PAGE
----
Physics of the steady‐state advanced tokamak

Research output: Contribution to journalArticle

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Abstract

The tokamak reactor becomes a more attractive fusion power source if it can operate in steady state, and at high fusion power density, with low recirculating power. This implies that a ‘‘steady‐state advanced tokamak’’ must achieve both high beta and high confinement, consistent with a high fraction of the total plasma current being carried by the bootstrap effect. The most attractive mode of operation to fulfill these requirements involves a reversal of the global magnetic shear, dq/dr, in the plasma core. This allows self‐consistency between the radial profile of the bootstrap current and that of the total current, while simultaneously reducing turbulent transport in the plasma core and increasing magnetohydrodynamic (MHD) stability. In this paper both theoretical and experimental work on the steady‐state advanced tokamak are reviewed, and we point to new research areas that need to be pursued to make this concept a reality. Presently operating devices can make strong contributions in this research area, and future devices should be designed with the capability to access, investigate, and exploit this operating mode.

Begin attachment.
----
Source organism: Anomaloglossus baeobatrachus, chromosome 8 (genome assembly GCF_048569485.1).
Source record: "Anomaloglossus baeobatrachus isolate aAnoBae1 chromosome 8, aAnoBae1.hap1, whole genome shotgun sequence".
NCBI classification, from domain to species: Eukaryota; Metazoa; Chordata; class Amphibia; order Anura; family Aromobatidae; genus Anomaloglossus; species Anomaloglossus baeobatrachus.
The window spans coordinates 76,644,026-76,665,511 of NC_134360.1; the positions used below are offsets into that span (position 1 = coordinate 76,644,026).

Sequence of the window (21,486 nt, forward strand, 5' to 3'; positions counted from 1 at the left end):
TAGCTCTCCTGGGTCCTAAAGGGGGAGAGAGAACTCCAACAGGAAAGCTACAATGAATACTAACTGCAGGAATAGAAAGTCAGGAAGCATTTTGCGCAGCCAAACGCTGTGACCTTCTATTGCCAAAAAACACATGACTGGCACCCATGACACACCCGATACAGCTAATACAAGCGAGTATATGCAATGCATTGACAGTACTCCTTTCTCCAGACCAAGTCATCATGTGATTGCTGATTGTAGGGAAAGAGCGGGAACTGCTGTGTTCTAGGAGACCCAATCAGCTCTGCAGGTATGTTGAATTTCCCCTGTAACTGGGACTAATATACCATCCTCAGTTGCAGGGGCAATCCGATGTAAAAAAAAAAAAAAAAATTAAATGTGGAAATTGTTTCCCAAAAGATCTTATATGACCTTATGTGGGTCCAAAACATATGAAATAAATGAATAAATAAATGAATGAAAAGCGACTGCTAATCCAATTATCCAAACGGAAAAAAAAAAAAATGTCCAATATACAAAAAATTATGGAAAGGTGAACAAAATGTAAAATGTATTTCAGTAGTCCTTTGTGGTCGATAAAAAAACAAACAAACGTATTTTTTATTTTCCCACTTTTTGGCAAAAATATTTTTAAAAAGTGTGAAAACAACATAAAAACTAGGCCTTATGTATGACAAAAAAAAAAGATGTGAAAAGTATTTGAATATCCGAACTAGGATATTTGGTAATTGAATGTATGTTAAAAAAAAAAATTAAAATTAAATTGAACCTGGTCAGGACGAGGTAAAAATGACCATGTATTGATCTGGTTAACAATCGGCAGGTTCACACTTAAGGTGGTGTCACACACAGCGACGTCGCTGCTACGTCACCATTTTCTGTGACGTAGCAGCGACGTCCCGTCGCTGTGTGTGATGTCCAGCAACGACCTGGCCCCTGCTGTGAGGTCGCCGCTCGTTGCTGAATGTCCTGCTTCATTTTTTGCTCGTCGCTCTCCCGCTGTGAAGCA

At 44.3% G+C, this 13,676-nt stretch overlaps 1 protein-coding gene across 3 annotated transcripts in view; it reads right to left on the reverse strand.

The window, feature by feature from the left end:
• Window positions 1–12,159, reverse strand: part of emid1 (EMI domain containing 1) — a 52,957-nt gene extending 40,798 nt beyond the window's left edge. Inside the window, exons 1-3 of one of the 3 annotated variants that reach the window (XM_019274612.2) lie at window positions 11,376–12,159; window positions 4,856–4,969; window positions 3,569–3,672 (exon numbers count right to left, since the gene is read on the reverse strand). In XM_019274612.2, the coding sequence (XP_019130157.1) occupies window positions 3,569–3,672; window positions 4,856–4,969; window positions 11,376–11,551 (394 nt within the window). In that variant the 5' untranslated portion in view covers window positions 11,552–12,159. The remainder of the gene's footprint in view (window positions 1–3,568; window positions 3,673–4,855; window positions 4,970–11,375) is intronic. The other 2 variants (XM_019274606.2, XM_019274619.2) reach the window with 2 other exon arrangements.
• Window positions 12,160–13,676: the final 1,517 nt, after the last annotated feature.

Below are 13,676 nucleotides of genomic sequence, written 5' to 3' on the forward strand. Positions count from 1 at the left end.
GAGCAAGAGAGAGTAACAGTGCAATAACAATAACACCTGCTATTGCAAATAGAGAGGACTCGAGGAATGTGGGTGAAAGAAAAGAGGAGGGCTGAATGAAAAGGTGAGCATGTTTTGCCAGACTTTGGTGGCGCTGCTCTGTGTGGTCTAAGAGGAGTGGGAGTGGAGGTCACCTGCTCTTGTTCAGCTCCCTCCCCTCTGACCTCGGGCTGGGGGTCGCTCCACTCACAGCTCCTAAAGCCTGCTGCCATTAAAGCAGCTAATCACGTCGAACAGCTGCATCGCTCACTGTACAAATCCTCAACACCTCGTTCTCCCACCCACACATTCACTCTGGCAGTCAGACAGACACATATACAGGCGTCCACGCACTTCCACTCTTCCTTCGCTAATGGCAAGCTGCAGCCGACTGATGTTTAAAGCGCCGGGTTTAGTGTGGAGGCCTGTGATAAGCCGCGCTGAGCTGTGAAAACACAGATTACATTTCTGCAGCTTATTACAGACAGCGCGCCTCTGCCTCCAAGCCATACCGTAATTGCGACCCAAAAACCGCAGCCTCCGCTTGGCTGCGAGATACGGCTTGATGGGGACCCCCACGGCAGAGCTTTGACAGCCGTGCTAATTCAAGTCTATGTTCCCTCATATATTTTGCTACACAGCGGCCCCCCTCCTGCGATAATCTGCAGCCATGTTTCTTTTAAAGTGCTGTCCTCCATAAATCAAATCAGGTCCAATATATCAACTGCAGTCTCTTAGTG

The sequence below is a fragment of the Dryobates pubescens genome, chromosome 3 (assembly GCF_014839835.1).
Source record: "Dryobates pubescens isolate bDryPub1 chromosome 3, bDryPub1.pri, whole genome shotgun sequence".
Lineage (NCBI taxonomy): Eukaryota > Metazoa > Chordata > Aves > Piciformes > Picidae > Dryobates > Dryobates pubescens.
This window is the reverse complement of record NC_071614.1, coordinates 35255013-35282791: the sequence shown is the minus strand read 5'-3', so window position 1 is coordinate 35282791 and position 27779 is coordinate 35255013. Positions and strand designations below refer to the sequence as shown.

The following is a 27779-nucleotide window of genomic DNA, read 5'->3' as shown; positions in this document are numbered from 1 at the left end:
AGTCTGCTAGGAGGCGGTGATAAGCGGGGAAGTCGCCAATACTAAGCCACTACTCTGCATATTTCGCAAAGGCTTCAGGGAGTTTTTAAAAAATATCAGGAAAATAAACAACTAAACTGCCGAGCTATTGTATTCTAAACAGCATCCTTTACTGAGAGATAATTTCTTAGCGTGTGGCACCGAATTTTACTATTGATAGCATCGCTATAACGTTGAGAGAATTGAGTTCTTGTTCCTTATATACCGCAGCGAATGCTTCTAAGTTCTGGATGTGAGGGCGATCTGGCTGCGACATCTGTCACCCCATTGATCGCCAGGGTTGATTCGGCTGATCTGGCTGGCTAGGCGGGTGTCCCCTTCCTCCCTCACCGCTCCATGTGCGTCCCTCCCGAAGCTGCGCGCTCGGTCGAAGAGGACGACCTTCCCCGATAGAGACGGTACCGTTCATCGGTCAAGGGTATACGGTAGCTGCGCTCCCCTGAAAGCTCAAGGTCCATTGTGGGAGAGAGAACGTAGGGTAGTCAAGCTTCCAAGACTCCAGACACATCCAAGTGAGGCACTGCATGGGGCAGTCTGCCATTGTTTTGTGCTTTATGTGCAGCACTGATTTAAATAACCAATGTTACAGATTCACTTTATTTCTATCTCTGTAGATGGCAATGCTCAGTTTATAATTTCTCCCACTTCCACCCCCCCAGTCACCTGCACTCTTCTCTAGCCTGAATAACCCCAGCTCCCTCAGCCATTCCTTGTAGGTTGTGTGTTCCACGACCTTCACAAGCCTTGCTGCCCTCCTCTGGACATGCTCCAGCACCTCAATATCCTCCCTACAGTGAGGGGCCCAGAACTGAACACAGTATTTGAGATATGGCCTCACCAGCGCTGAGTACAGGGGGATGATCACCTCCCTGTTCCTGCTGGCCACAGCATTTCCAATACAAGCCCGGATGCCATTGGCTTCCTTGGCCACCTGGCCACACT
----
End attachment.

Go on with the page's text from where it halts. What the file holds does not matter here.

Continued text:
Original languageEnglish (US)
Pages (from-to)1794-1802
Number of pages9
JournalPhysics of Plasmas
Volume3
Issue number5
DOIs
StatePublished - May 1996

All Science Journal Classification (ASJC) codes

  • Condensed Matter Physics

Keywords

  • HIGH−BETA PLASMA
  • H−MODE PLASMA CONFINEMENT
  • MHD EQUILIBRIUM
  • Q−VALUE
  • STEADY−STATE CONDITIONS
  • THERMONUCLEAR REACTORS
  • TOKAMAK DEVICES

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